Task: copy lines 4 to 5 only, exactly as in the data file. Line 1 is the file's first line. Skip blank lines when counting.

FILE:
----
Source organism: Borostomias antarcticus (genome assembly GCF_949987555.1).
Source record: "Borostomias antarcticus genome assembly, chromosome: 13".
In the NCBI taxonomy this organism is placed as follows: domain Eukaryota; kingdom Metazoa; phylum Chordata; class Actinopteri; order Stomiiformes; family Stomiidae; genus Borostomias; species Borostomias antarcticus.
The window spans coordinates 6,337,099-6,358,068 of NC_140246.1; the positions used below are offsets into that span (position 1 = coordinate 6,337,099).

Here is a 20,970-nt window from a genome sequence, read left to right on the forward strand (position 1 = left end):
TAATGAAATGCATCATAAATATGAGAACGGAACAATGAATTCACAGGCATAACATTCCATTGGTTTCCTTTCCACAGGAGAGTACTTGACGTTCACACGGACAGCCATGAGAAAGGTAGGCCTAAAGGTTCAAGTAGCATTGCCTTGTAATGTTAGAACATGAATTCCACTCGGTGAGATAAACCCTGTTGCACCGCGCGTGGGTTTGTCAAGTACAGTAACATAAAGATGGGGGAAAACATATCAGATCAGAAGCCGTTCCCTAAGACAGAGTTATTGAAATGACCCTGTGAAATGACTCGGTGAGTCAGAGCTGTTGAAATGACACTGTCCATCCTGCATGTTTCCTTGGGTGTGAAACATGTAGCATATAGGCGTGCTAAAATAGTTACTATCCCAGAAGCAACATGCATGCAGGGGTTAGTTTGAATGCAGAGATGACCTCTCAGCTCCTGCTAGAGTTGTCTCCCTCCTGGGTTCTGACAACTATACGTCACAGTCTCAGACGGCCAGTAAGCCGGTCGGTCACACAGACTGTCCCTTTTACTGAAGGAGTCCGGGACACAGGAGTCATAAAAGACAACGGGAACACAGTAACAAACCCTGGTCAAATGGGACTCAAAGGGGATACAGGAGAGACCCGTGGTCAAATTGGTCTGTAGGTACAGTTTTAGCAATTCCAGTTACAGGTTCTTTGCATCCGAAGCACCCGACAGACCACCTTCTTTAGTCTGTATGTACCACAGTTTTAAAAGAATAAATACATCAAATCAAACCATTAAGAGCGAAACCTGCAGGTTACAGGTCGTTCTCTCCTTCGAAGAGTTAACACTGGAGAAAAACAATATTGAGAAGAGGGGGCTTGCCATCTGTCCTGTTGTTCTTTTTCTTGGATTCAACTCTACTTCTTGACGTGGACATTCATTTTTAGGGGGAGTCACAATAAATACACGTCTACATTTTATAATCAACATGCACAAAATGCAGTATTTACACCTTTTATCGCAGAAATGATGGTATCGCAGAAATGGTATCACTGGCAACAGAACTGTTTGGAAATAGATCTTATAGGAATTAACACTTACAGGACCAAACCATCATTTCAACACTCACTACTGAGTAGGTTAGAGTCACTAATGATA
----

The window spans coordinates 6,337,099-6,358,068 of NC_140246.1; the positions used below are offsets into that span (position 1 = coordinate 6,337,099).

Here is a 20,970-nt window from a genome sequence, read left to right on the forward strand (position 1 = left end):